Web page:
High school teachers in Peel set May 4 strike date
Ontario Secondary School Teachers' Federation office in Windsor, Ont., Thursday, Jan. 10, 2013. (Christie Bezaire)
Published Tuesday, April 21, 2015 10:00AM EDT
Public high school teachers in Peel region will head to the picket lines if contract negotiations fail by May 4.
The Ontario Secondary School Teachers' Federation said in a statement Tuesday that teachers in the Peel Regional District School Board will begin legal strike action in two weeks.
"Our collective agreements expired in August of 2014, and since that time our members have shown a great deal of patients despite the slow pace of bargaining," OSSTF District President Mike Bettiol said in a statement.
"Their work both in and outside of the classroom becomes more demanding all the time, but the employer has refused to address their concerns in any meaningful way at the bargaining table."
The Peel teachers would join members of the Durham District School Board, who began striking on Monday. Durham teachers walked off the job when talks between the school board and the teachers' union broke down.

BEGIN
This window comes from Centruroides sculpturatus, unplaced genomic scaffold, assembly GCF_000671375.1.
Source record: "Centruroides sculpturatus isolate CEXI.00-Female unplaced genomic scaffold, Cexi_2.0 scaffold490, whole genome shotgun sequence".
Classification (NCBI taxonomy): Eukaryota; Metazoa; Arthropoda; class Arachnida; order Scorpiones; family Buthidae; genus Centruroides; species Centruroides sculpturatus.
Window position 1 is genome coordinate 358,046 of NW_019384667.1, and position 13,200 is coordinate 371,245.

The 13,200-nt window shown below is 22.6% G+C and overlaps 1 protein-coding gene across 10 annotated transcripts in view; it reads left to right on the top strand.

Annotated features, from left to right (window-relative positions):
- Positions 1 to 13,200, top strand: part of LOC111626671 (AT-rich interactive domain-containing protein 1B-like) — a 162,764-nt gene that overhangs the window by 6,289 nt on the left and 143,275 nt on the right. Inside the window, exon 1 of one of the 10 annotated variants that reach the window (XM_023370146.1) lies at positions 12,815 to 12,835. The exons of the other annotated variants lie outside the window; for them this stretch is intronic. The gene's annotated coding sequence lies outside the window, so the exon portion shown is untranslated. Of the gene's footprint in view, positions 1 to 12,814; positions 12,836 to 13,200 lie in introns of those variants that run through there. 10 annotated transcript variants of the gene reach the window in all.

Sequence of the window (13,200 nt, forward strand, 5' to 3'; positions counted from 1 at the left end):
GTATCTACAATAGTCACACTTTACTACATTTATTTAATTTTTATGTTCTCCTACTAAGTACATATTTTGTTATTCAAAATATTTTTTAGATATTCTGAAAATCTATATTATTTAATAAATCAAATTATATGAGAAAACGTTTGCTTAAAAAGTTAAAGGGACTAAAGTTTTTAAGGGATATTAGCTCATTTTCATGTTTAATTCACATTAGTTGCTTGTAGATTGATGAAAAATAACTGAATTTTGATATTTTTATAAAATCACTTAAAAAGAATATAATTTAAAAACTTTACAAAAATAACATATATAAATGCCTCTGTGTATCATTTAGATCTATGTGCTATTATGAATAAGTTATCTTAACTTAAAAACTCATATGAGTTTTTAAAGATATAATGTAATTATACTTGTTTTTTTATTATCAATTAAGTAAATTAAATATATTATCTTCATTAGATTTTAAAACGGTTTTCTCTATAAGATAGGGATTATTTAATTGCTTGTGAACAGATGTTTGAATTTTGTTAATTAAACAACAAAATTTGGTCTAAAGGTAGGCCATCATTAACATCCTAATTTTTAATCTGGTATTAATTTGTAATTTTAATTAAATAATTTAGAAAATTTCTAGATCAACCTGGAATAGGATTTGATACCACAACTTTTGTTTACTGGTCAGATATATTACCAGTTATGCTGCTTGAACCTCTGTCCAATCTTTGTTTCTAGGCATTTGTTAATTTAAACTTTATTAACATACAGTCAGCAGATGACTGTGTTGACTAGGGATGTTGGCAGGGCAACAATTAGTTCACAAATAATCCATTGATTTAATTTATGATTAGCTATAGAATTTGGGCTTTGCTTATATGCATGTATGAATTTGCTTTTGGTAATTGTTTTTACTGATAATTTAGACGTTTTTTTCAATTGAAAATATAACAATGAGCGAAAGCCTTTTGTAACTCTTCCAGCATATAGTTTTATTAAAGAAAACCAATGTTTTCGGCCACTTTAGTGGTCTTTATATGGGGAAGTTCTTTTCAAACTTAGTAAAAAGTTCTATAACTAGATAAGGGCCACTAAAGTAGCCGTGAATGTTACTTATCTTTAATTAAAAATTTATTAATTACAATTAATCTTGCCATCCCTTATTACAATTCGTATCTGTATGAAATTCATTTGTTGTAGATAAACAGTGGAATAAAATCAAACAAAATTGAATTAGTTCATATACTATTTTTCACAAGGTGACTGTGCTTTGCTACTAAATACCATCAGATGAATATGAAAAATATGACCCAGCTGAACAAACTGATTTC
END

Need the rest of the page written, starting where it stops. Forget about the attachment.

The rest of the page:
Earlier this month, the union threatened to withdraw services at seven school boards (Peel, Durham, Halton, Ottawa-Carleton, Waterloo, Rainbow and Lakehead) if a deal isn't reached.
Last week, the Peel board sent a note to parents warning that the earliest teachers in that board could be on strike is April 25, as the union is required to give five days' notice.
In event of a strike, all schools will be closed to students, extracurricular activities and trips will be cancelled and buses will not operate. Teachers may picket outside of Peel secondary schools.
"Our priority during any job action is the safety of our students. We will continue to monitor the situation and its impact on Peel board students," the statement said.
The negotiations are taking place as the province tries to eliminate a $10.9-billion deficit, with a 2018 deadline. Though the budget will not be revealed until next week, the province has told public servants, teachers and other unions that any wage increases will have to be offset to achieve "net zero."
Union members say the wage freeze is not the main issue driving strike threats. Teachers want improvements to working conditions and are looking for more time with students.